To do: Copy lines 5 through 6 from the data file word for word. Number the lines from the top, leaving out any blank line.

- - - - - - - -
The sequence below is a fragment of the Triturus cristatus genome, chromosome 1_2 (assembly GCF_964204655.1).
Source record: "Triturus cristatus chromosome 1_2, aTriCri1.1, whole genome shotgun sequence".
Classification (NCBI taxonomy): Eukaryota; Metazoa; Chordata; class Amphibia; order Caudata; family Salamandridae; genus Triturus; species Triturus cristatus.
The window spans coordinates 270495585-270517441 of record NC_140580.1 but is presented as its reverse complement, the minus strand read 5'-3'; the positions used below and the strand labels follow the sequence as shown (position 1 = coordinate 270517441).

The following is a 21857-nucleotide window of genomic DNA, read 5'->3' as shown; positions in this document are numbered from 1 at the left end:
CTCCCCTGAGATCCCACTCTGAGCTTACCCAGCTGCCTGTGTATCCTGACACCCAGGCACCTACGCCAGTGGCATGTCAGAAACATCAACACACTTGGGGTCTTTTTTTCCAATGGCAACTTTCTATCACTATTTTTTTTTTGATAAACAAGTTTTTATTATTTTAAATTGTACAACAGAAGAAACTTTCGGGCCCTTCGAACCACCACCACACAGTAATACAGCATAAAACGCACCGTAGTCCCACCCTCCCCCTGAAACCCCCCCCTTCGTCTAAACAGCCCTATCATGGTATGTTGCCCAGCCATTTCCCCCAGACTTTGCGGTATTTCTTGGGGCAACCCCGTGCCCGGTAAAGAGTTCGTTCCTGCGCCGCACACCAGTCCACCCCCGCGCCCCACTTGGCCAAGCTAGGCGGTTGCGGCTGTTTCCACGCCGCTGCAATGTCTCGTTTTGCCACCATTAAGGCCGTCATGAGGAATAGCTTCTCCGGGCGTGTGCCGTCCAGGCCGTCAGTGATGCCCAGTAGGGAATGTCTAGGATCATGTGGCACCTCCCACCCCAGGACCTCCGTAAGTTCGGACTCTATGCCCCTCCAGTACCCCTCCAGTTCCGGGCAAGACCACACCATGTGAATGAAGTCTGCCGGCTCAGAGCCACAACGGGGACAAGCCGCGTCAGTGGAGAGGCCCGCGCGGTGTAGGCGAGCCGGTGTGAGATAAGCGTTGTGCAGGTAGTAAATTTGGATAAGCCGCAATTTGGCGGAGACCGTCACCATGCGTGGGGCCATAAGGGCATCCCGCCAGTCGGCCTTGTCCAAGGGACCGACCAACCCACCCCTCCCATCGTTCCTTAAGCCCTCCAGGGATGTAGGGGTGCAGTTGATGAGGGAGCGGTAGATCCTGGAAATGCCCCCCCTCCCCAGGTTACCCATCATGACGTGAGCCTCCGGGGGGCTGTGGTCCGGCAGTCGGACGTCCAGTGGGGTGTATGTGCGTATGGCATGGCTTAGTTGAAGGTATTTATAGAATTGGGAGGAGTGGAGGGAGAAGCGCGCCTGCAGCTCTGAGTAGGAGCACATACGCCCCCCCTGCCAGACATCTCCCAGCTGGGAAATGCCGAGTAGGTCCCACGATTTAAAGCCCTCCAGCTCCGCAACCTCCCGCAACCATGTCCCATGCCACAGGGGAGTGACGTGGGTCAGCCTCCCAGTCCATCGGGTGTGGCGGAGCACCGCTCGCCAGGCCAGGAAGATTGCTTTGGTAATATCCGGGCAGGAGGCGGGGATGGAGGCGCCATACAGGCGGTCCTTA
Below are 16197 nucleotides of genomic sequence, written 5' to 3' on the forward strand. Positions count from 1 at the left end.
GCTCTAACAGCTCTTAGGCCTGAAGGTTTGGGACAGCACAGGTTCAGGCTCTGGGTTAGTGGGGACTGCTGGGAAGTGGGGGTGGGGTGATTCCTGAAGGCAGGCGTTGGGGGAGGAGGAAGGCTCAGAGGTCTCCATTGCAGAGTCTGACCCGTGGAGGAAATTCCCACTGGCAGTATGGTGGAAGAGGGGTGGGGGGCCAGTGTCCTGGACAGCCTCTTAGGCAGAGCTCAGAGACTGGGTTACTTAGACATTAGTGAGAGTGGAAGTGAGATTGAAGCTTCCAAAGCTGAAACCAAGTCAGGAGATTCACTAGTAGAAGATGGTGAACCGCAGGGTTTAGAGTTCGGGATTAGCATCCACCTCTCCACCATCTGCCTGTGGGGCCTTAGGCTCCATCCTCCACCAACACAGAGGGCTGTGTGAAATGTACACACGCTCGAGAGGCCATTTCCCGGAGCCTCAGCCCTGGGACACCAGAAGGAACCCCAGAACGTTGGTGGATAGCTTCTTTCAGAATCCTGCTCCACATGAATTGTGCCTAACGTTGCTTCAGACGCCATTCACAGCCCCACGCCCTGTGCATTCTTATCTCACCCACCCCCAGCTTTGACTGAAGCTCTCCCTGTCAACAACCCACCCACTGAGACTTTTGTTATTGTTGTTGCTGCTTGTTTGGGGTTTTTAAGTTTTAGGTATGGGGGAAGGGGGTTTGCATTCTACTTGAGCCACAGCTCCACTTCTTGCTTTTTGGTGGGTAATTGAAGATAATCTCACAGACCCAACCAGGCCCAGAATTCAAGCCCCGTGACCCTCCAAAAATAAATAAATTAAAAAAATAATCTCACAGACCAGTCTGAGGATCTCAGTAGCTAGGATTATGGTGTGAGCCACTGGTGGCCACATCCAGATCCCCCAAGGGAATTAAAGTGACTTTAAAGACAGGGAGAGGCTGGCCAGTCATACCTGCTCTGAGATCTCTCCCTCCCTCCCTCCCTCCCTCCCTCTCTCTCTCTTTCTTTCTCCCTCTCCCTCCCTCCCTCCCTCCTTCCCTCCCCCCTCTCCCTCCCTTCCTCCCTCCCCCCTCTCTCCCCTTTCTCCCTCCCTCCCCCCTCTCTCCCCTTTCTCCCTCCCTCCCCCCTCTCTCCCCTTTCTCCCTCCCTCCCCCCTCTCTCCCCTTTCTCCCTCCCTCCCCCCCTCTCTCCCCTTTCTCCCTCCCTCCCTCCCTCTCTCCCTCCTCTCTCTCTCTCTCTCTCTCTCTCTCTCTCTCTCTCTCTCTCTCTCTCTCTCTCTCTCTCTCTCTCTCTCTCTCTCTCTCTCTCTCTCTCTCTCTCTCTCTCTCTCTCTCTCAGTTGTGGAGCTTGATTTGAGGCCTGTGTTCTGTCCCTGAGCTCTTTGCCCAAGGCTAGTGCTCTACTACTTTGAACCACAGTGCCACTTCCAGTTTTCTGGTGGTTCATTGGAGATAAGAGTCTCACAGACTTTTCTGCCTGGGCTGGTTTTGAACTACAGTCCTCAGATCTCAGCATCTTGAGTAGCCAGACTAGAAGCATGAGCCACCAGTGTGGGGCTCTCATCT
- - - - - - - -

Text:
The following is a 21857-nucleotide window of genomic DNA, read 5'->3' as shown; positions in this document are numbered from 1 at the left end:
CTCCCCTGAGATCCCACTCTGAGCTTACCCAGCTGCCTGTGTATCCTGACACCCAGGCACCTACGCCAGTGGCATGTCAGAAACATCAACACACTTGGGGTCTTTTTTTCCAATGGCAACTTTCTATCACTATTTTTTTTTTGATAAACAAGTTTTTATTATTTTAAATTGTACAACAGAAGAAACTTTCGGGCCCTTCGAACCACCACCACACAGTAATACAGCATAAAACGCACCGTAGTCCCACCCTCCCCCTGAAACCCCCCCCTTCGTCTAAACAGCCCTATCATGGTATGTTGCCCAGCCATTTCCCCCAGACTTTGCGGTATTTCTTGGGGCAACCCCGTGCCCGGTAAAGAGTTCGTTCCTGCGCCGCACACCAGTCCACCCCCGCGCCCCACTTGGCCAAGCTAGGCGGTTGCGGCTGTTTCCACGCCGCTGCAATGTCTCGTTTTGCCACCATTAAGGCCGTCATGAGGAATAGCTTCTCCGGGCGTGTGCCGTCCAGGCCGTCAGTGATGCCCAGTAGGGAATGTCTAGGATCATGTGGCACCTCCCACCCCAGGACCTCCGTAAGTTCGGACTCTATGCCCCTCCAGTACCCCTCCAGTTCCGGGCAAGACCACACCATGTGAATGAAGTCTGCCGGCTCAGAGCCACAACGGGGACAAGCCGCGTCAGTGGAGAGGCCCGCGCGGTGTAGGCGAGCCGGTGTGAGATAAGCGTTGTGCAGGTAGTAAATTTGGATAAGCCGCAATTTGGCGGAGACCGTCACCATGCGTGGGGCCATAAGGGCATCCCGCCAGTCGGCCTTGTCCAAGGGACCGACCAACCCACCCCTCCCATCGTTCCTTAAGCCCTCCAGGGATGTAGGGGTGCAGTTGATGAGGGAGCGGTAGATCCTGGAAATGCCCCCCCTCCCCAGGTTACCCATCATGACGTGAGCCTCCGGGGGGCTGTGGTCCGGCAGTCGGACGTCCAGTGGGGTGTATGTGCGTATGGCATGGCTTAGTTGAAGGTATTTATAGAATTGGGAGGAGTGGAGGGAGAAGCGCGCCTGCAGCTCTGAGTAGGAGCACATACGCCCCCCCTGCCAGACATCTCCCAGCTGGGAAATGCCGAGTAGGTCCCACGATTTAAAGCCCTCCAGCTCCGCAACCTCCCGCAACCATGTCCCATGCCACAGGGGAGTGACGTGGGTCAGCCTCCCAGTCCATCGGGTGTGGCGGAGCACCGCTCGCCAGGCCAGGAAGATTGCTTTGGTAATATCCGGGCAGGAGGCGGGGATGGAGGCGCCATACAGGCGGTCCTTA